Cape River Meat Works

2/1 Field Butchery Company Meat works

Factory site/industry

Flinders Highway, Cape River 4816

Construction of the Cape River Meatworks, initially referred to as the Pentland Meat Store, at Cape River, was underway by November 1942 and the plant was operational by July 1943. As the war moved further north to the Pacific islands, production at the meat works declined and by mid-1945 the army had no further use for the facility which was left under a caretaker.


Arrival of Australian and American forces in north Queensland during 1942 placed a huge strain on the food resources of the region. Townsville and Charters Towers were particularly hard hit with the military drawing on food supplies, water, electricity, firewood and ice. Local residents were required to obtain ration coupons for daily essentials including meat and other foods. Meat was strictly controlled and even hospital patients were required to surrender two meat coupons a week.

By mid-1942 the Charters Towers district housed expanding troop contingents at Sellheim army camp and Charters Towers, Macrossan and Breddan airfields. Since 1941 the Australian Army had been using Brownson’s slaughter yards at Charters Towers to process meat for troops in the Townsville district and New Guinea under the control of the 2/1 Australian Field Butchery Company. Export beef was frozen for sea shipment and transported to the port of Townsville, or chilled and flown to Port Moresby from Breddan.

With the Charters Towers slaughter yard processing increasing quantities of beef the army began searching for a suitable location for a second meatworks in the district. Two sites were considered that offered good water supply, rail and road access and were a safe distance from the coast. The first was on the Flinders River near Hughenden and the second on the Cape River about 10 kilometres east of Pentland. The latter was chosen because of the quality and quantity of the water. Proximity and availability of cattle from the district meant that stock could be walked to the meat works, reducing transport coasts. Also, with an army convalescent hospital operating at Pentland, patients were available to assist with light duties.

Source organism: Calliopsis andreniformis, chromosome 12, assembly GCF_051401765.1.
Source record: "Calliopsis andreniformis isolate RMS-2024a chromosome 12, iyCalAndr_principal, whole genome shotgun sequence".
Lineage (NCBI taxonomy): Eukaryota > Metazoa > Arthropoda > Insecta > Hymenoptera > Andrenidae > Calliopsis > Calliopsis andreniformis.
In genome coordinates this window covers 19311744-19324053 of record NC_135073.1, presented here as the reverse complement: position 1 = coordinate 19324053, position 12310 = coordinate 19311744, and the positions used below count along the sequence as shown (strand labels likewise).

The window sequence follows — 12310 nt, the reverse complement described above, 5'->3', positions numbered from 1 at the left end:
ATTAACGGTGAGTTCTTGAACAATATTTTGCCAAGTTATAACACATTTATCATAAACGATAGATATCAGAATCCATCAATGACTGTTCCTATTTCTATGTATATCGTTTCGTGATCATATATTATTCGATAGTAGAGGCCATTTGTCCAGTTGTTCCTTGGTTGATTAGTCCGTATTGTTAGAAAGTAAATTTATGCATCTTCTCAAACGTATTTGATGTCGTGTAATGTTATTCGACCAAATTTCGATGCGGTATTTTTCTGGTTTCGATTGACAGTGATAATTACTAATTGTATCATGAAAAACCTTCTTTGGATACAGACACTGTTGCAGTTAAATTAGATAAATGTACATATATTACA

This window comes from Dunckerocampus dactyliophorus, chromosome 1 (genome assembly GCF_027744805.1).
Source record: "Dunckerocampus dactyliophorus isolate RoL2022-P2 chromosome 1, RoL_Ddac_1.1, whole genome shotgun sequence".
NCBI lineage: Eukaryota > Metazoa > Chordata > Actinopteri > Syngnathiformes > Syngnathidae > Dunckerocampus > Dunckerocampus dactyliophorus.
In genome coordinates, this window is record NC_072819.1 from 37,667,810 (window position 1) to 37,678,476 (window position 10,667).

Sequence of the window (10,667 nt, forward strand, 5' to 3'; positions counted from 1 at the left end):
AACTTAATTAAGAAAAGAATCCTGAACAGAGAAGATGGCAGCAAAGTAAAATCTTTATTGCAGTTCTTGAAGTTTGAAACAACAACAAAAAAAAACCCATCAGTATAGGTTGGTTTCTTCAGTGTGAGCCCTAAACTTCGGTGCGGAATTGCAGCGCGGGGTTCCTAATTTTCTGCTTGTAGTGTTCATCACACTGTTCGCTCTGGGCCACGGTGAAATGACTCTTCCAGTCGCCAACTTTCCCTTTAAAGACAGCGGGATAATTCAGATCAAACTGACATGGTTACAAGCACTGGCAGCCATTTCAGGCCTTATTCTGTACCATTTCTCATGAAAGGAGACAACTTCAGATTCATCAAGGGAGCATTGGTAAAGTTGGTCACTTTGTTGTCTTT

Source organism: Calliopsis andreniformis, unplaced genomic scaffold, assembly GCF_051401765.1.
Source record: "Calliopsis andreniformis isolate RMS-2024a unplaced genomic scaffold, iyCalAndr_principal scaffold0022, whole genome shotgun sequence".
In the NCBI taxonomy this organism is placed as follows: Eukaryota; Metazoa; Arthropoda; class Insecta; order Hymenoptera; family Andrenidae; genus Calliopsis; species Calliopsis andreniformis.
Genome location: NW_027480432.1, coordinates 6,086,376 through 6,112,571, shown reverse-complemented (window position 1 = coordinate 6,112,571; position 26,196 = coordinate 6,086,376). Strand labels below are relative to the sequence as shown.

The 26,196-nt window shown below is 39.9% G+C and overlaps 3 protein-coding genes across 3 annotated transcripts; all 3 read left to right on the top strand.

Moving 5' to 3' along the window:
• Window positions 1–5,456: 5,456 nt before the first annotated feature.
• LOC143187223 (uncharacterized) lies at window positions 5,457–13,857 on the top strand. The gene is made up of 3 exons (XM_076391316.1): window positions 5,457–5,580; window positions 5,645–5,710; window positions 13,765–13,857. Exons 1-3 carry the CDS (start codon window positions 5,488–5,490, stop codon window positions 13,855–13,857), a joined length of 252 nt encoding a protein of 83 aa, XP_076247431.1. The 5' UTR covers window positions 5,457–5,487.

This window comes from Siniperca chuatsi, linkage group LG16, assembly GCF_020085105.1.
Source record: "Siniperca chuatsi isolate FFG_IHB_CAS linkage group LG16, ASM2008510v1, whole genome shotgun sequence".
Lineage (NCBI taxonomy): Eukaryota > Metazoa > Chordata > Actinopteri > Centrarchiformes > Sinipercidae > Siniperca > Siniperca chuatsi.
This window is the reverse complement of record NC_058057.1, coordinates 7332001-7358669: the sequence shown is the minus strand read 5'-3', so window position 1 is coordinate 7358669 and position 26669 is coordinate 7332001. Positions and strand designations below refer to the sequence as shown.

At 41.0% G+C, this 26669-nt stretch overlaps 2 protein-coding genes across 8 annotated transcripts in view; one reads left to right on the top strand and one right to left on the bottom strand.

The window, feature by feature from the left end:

Throughout the post-war period Cape River meatworks continued expanding with new plant and equipment under private ownership. This later construction erased most evidence of the wartime meat processing plant. After the decline and closure of the plant in 1989, the later installations were partly demolished and abandoned in 1996. Evidence still remains of the wartime army camp site overlooking the Cape River, including numerous kitchen, mess and sleeping hut slabs and concrete footings.

Cape River meatworks was a project of the Department of Supply and Transport and the Queensland Meat Industry Board (QMIB). By mid-November 1942 the contract for construction of the Cape River meatworks had been awarded by the QMIB to the builders, Hutchison and Sons with the approval of the Allied Works Council (AWC). The QIMB asked the AWC to requisition power generating plant and machinery belonging to the Toowoomba Bacon Cooperative Company, and the Toowoomba butter factory. Initially Hutchison Builders were banned from using Civil Construction Corps men on the job as the AWC was not the constructing authority and the project was transferred to the AWC to overcome this issue. Army construction detachments included troops of the 3rd Military District Maintenance Section, Royal Australian Engineers and the 2/1 Field Butchery Company. The QMIB continued to handle the engineering design for the work.

The meatworks was in full operation by August 1943 and the kill averaged about 70 head of cattle a day, more than half of which were frozen for long distance delivery. The freezer rooms were the first buildings erected and these were constructed of locally made cement bricks. The Babcock and Wilcox boiler which provided steam for the works came from a sawmill at Warwick and consumed up to seven tons of hand-cut cordwood a day. A brick flue connected the boiler to a high steel chimney.

Cattle arrived at Cape River by rail after being purchased by civilian buyers under the direction of the Department of Commerce and Agriculture. The department also supplied meat inspectors who graded the meat and monitored conditions. Local cattle were delivered by hoof. The Cape River road crossing caused problems during the wet season and it was not unusual for trucks to be bogged for days. A road bridge was not built until 1964.

By late 1945 the army had no further use for the meatworks and it lay idle for several years until purchased by a Queensland grazier, John Kelly, for the slaughter of cattle and horses. Subsequent owners included Tancred Brothers of Sydney who substantially rebuilt the meatworks between 1962 and the 1980s. The meatworks closed in September 1989 at the end of the last killing season.


Pearce, Howard (contributing author).

Allied Works Council (Queensland), AWC Minutes 1942–1945, BP1/1, National Archives of Australia, Canberra.

Robyn Muller, Cape River Meatworks: From go to woe, 1942–1989, 1999.

Howard Pearce. WWII: NQ: A cultural heritage overview of significant places in the defence of north Queensland during World War II. Environmental Protection Agency, Brisbane, 2009.